- Dear Folks;
I'd just like to mention one thing that took me a while to
discriminate with Steiner, which is his different, though related,
usage of the "evolutionary planets" contrasted with the "current
planets" of our times. For a long time, the most references I found
to the days of the week were related to the evolutionary planets,
with the evolutionary Earth stage being divide into Mars (mardi) and
Mercury (mercredi) due to their decisive influence in respectively
the first half, and second half of Earth evolution.
In fact, so far, the only direct reference to the naming of the days
of the week in accord with the current planets is the following,
really rather interesting, account:
11 Nov. 1904
"The days of the week are named after the Planets. We shall learn how
the names were given by the Chaldean sages. These Chaldean sages say
that every day is divided into four: morning, afternoon, before
midnight, after midnight. These four divisions they regarded as the
first element in time, in the division of time. They related the
fourfold day to the seven known Planets.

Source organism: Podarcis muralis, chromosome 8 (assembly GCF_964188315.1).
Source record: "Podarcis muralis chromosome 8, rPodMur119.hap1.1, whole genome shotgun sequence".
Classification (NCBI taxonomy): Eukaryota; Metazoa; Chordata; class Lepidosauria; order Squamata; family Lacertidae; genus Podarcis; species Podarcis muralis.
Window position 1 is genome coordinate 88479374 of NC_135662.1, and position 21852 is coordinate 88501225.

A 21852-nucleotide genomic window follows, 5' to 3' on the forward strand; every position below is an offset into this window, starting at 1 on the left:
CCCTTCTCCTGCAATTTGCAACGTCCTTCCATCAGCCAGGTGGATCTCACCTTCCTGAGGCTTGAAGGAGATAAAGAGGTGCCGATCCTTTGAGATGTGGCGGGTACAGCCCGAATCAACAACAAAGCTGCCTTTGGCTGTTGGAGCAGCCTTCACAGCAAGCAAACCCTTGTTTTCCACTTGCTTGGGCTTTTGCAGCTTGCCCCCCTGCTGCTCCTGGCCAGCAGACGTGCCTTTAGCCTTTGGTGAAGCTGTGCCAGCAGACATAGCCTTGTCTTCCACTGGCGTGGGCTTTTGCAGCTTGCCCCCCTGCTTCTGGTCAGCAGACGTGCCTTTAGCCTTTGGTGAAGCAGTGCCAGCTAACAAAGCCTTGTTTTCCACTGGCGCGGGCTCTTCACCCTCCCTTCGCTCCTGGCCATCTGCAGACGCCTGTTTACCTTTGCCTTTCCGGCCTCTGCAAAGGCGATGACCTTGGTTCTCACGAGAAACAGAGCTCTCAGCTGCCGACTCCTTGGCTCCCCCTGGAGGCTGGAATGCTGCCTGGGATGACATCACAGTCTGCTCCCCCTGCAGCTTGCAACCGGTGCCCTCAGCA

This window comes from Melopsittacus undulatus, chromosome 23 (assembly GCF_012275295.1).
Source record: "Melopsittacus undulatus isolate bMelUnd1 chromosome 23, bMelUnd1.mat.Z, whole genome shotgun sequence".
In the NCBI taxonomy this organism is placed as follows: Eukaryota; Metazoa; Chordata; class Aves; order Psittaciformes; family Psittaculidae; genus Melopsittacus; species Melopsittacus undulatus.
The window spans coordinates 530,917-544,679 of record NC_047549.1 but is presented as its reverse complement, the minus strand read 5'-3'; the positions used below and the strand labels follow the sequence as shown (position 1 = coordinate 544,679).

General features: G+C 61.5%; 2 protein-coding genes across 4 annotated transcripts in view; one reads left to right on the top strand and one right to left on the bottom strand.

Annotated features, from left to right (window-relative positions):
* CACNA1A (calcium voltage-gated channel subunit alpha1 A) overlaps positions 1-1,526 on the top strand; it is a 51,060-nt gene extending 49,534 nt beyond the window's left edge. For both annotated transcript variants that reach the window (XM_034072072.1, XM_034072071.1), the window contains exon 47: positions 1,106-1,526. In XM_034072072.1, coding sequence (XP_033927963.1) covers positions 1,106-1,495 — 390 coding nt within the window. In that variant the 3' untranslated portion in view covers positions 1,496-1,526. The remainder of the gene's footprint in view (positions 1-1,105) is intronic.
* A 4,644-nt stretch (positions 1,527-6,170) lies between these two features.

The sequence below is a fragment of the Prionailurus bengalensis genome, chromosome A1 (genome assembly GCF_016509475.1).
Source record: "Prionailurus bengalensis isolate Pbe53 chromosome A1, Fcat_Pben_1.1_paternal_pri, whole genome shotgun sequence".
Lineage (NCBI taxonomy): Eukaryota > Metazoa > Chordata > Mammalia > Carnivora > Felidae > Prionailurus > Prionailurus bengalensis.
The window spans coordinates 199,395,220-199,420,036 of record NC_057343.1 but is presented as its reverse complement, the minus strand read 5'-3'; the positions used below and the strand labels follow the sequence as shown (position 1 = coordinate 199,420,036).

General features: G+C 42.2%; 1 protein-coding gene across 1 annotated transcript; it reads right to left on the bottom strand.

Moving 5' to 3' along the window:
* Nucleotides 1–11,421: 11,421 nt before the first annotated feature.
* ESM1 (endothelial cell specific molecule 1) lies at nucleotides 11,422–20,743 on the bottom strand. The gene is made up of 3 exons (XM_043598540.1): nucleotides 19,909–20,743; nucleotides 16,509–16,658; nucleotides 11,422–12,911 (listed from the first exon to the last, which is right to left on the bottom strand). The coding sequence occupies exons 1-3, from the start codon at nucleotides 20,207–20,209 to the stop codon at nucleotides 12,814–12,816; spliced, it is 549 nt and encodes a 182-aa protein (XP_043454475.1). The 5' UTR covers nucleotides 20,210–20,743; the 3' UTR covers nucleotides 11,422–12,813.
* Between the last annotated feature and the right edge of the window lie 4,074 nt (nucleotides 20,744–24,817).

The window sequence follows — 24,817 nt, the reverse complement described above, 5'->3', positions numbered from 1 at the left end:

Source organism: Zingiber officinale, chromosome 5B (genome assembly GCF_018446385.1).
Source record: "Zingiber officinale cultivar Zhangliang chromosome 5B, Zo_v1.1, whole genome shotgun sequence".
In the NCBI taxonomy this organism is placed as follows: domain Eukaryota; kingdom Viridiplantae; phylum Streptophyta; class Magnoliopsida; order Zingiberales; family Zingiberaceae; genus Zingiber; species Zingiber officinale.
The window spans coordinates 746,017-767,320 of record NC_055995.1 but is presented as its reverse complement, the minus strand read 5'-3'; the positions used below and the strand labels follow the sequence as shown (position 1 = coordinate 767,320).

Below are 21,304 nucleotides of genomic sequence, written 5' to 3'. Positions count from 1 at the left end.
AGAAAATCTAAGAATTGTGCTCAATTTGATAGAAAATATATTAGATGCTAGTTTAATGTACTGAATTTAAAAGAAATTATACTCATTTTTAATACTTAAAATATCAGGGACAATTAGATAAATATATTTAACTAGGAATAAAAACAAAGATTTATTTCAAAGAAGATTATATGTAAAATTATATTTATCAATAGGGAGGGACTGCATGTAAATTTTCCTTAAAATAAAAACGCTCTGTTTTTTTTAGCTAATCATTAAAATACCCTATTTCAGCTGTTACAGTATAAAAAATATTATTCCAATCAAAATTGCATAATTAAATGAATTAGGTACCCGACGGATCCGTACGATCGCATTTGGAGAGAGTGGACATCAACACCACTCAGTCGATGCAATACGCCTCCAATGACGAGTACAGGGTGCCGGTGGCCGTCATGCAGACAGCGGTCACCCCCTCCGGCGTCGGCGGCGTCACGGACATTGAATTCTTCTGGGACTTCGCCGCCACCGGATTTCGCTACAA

"Moon Mercury Venus Sun Mars Jupiter Saturn
"They described the cycle of the seven planets by relating it to the
fourfold day, until the starting-point is again reached. They took a
number of days one after another, making the planetary cycles run
through the fourfold days. They dedicated the morning to the Moon. At
the end of the week each Planet has gone through a fourfold cycle.
They named each day of the week according to the Planet to which the
morning was dedicated.
Morning Moon Monday, montag
Before midnight Venus
After midnight Sun
and so forth. Tuesday is Marsday (Tiu); Wednesday is Mercury day;
Thursday is Jupiter day, Donar; Friday is Venus day, Freya; Saturday
is Saturn day; Sunday is Sun day.
Commercial civilization has no understanding for the naming of the
days of the week according to the Planets. There is a very special
relation to be noticed in this connection, namely, from four to
seven, from the Quaternary to the Seven Principles. The giving of the
names to the days of the week is a human institution, but it is not
arbitrary. In those olden times men allowed the cosmic conditions to
resound from all things, and their institutions were in accordance
with the relation of the Microcosm to the Macrocosm." (Planetary and
Human Evolution, pp.13/1-13/2, unpubl typescript courtesy RSL)
The required Ptolemaic order of Mercury and Venus in this scheme puts
some of the assertions of Astrosophers in a clearer light.
I would certainly appreciate notice of any other direct references by
Steiner to the relation of the weekly day names with the current
Take care, and give care, Rick